Schock has come under heavy scrutiny following revelations of lavish spending, payments to donors for flights on private jets and improperly categorized expenses. On Monday, the AP confirmed that the Office of Congressional Ethics has reached out to Schock's associates as it apparently begins an investigation. The office is an outside panel that reviews ethics complaints against House members and makes recommendations to the House Ethics Committee.

A person who received a letter said the OCE was interested in conducting an interview and reviewing any relevant documents. At least two other Schock associates received similar letters, the person said. The Schock associate asked not to be identified because the ethics panel's actions are confidential.

The 2014 warehouse deal, which occurred after the congressman's most recent financial report, adds to questions about Schock's pattern of reliance on campaign contributors. Political donors built, sold and financed a house owned by Schock in suburban Peoria. Donors also were involved in the sale and financing of a Peoria apartment complex in which Schock invests.

Regarding Schock's 2014 warehouse deal, county land records obtained by the Peoria Journal Star and reviewed by the AP show that a company managed by Schock paid $300,000 last May to buy a commercial property owned by Jeff Green, a Peoria car dealer who has contributed at least $12,000 to the Illinois Republican's congressional campaigns and who still owns a larger land tract next to Schock's.

In addition to the price of the property itself, Schock's company paid another $450,000 for the rights to existing warehouse tenants' lease payments. The total price fell within a bank-commissioned appraisal of the property, which Schock borrowed $600,000 from Heritage Bank to finance. Several senior officials at the bank previously contributed at least $1,000 each to Shock's campaign, according to federal records.

Before Green sold the warehouse property to Schock, he had attempted to sell it for $895,000, the bank's appraisal notes. But the $750,000 that Schock paid fell within the range of fair values identified by the appraiser.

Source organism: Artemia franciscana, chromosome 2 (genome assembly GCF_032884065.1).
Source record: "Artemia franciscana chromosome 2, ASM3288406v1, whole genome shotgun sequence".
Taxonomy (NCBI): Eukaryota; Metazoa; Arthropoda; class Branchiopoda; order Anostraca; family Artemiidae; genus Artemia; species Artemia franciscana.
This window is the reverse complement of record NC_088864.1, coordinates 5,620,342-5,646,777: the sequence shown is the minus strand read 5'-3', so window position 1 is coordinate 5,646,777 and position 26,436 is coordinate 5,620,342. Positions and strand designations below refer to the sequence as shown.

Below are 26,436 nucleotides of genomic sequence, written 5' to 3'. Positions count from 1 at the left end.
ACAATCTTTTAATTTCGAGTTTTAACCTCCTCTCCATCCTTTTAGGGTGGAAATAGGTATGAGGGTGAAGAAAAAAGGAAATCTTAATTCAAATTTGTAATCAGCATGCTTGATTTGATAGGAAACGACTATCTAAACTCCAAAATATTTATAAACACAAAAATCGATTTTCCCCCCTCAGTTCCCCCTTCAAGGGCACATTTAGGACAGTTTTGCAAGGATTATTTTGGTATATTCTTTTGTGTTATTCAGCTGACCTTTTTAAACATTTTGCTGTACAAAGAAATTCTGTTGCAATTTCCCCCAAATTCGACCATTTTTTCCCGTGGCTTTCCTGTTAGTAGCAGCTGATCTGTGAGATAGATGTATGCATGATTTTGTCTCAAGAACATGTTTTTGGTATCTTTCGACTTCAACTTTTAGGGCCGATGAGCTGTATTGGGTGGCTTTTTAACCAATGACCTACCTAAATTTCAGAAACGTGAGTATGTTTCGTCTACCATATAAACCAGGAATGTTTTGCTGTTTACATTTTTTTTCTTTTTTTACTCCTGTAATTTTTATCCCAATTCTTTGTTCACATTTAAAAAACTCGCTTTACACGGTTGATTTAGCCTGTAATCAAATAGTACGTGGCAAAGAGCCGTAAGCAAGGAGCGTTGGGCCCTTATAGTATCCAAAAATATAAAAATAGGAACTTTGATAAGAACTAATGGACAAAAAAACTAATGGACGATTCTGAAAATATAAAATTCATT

A spokesman for Schock declined to comment about the 2014 deal. A spokesman at Heritage Bank in Peoria, which approved the $600,000 commercial mortgage, did not immediately respond to a telephone message left with a spokesman.

In the immediate months after buying the land parcel in May, according to campaign expenditure records, Schock's re-election campaign paid Green and two of his auto dealerships more than $112,000 in unspecified transportation expenses.

Those expenses included a $73,000 payment for the purchase of a Chevrolet Tahoe, according to a report Monday in the Chicago Sun-Times. The newspaper said the campaign expense for the Tahoe purchase is allowed under federal rules but questioned Schock's self-reimbursement of $1,218 for mileage. Green also owns a private plane, which repeatedly flew to sites where Schock appeared for campaign and other appearances, according to Instagram data reviewed by AP.

Reached by telephone at his Peoria office, Green said, "Ninety percent of the stuff out there is just a lie."

Schock has built much of his personal wealth over a decade of real estate investments with political donors, an AP review found. Schock, 33, who was named to a midlevel Republican leadership post in the House last year, has disclosed personal wealth in a range centered on $1.4 million. He's made his precocious business acumen a key part of his appeal since his election to Congress in 2009 and sometimes describes himself as a real estate developer.

Schock has created several shell companies as vehicles for his real estate moves, but it was unclear why he used the name "Menard" in his purchase of the Peoria property from Green.

Menard Inc. is a Wisconsin-based home improvement firm with franchise stores across the Midwest. A Menard franchise once operated on the land owned by Schock and Green, but a separate store now operates in another Peoria location. A Menard spokesman, Jeff Abbott, said he was looking into Schock's use of the company name.

In a separate report Monday, the website Buzzfeed reported that Schock spent more than $5,000 from his House account for a portable podium that looks a lot like a presidential podium used by President Barack Obama. A public watchdog group has filed a federal ethics complaint against the lawmaker for using congressional money to redesign his office in the style of the TV show "Downton Abbey" and for billing taxpayers or his campaigns tens of thousands of dollars in private air travel on donor-owned planes.

The Associated Press contributed to this report.